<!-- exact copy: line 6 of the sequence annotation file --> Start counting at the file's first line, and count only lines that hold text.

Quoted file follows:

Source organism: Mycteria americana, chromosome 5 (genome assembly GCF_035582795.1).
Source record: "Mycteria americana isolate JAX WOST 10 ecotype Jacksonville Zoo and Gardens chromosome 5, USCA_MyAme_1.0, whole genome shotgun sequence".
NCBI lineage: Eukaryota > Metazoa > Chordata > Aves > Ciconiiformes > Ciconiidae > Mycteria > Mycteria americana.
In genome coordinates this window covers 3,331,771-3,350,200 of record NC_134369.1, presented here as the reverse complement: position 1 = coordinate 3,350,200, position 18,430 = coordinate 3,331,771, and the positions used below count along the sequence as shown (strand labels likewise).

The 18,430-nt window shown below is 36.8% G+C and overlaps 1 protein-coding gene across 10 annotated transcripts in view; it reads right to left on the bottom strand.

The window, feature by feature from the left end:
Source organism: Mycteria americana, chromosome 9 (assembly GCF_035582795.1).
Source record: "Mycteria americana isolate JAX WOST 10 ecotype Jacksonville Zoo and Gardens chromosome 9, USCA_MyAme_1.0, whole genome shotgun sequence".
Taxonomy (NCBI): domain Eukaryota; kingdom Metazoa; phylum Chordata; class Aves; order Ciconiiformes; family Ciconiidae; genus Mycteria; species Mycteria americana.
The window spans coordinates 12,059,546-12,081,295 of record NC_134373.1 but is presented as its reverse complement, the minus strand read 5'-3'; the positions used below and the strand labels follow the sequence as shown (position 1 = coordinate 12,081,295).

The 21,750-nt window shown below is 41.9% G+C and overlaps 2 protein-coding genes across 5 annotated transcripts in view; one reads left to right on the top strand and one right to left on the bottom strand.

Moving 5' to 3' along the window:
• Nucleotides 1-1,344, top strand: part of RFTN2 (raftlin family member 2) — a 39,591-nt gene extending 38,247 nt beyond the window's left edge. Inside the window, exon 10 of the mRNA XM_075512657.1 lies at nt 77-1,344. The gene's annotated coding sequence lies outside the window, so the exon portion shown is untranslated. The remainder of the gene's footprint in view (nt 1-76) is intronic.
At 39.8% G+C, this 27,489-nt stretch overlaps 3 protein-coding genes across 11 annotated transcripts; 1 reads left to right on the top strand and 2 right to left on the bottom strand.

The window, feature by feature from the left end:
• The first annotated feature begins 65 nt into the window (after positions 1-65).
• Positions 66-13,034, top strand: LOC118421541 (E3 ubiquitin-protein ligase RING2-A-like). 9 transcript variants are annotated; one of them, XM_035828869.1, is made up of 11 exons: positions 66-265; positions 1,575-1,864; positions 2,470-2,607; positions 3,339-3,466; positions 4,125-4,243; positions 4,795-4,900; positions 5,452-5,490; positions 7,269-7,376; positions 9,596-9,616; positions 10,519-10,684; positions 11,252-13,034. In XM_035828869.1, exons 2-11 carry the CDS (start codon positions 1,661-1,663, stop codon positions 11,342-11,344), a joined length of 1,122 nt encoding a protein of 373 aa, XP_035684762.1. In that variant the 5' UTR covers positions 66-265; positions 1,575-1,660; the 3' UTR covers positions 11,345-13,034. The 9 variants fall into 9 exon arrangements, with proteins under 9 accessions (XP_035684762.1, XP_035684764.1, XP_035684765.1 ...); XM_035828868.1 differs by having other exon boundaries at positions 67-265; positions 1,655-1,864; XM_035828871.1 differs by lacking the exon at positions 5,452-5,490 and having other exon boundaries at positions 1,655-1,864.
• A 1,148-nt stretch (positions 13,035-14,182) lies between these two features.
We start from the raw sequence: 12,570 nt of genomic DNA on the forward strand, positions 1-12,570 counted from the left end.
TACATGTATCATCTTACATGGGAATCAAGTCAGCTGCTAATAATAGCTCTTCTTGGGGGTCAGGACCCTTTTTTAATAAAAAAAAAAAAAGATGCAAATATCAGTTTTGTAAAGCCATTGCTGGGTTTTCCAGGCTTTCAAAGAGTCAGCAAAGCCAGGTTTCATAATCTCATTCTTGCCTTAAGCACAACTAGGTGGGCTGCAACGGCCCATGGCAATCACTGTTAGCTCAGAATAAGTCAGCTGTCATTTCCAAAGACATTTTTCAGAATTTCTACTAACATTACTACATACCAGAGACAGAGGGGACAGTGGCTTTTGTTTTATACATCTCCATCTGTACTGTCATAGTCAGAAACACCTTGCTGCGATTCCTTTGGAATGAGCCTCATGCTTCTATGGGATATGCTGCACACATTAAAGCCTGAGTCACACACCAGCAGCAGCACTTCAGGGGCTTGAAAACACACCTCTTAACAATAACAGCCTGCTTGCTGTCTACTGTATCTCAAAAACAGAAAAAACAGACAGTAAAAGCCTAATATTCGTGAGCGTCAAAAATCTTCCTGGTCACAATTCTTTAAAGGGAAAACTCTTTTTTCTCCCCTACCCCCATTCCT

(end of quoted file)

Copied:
The window, feature by feature from the left end: